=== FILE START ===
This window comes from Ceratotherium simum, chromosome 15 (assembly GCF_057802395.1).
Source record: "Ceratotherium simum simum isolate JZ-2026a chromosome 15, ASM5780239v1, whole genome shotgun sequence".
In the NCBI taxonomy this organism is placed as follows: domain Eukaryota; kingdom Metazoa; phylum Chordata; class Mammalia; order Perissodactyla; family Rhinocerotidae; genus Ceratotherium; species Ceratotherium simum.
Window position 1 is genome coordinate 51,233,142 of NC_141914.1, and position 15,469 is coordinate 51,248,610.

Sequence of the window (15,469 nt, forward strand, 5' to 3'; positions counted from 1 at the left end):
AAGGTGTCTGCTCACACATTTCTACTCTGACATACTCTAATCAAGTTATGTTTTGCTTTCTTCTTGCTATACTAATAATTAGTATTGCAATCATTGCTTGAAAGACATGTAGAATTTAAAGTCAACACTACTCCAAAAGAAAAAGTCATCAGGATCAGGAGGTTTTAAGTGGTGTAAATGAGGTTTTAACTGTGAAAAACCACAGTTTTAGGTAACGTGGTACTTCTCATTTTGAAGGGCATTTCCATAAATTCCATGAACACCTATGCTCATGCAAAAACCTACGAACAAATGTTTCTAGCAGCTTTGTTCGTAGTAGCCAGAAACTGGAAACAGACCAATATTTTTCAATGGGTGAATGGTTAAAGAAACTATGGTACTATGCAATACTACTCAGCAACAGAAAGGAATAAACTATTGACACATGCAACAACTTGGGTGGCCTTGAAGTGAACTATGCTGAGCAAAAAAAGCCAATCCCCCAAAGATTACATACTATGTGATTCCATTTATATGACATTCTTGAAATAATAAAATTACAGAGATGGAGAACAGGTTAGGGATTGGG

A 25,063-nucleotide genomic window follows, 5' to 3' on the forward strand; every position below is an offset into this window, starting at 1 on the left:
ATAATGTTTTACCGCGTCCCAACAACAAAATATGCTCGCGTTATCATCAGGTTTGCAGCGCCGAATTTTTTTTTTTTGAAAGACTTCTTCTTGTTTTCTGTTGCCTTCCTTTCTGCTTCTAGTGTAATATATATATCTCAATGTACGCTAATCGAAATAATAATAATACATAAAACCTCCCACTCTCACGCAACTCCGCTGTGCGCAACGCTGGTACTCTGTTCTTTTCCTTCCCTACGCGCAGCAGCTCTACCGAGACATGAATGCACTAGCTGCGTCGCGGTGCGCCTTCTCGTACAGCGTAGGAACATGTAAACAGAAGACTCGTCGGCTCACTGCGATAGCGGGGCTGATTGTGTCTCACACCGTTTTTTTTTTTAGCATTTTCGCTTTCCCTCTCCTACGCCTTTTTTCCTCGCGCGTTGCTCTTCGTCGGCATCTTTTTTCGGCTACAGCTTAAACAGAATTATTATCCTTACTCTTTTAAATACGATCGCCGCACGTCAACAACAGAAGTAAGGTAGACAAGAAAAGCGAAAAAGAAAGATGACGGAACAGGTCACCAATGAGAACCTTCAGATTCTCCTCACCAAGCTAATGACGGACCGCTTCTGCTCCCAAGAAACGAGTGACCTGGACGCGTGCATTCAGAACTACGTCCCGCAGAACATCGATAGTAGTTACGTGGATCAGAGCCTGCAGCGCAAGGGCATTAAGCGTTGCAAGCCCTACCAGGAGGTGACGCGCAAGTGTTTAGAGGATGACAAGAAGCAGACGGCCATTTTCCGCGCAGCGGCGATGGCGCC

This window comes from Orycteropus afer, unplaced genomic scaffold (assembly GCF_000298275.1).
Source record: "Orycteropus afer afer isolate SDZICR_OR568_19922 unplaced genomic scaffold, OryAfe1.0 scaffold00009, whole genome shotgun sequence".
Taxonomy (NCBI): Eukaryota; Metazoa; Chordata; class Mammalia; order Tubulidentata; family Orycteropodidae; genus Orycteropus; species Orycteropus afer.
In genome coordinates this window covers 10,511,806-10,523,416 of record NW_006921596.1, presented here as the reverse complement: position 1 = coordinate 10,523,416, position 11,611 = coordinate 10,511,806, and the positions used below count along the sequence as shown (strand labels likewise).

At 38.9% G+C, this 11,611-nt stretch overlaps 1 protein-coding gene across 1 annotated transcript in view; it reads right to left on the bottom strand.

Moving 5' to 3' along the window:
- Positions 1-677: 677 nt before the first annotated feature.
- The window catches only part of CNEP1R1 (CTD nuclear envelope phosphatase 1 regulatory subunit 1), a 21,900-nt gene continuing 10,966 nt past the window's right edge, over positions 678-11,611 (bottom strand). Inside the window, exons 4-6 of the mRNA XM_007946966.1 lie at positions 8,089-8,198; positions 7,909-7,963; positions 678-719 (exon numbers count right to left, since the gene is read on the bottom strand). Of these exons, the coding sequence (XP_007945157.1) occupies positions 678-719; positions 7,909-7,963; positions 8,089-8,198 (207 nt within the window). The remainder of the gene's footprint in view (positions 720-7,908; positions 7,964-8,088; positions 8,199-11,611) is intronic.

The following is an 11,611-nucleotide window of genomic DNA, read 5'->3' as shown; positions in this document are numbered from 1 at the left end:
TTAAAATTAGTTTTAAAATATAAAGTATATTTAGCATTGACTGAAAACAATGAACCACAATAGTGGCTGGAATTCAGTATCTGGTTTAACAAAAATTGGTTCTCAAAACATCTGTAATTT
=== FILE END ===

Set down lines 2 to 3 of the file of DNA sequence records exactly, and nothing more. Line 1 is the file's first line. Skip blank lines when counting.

Source record: "Ceratotherium simum simum isolate JZ-2026a chromosome 15, ASM5780239v1, whole genome shotgun sequence".
In the NCBI taxonomy this organism is placed as follows: domain Eukaryota; kingdom Metazoa; phylum Chordata; class Mammalia; order Perissodactyla; family Rhinocerotidae; genus Ceratotherium; species Ceratotherium simum.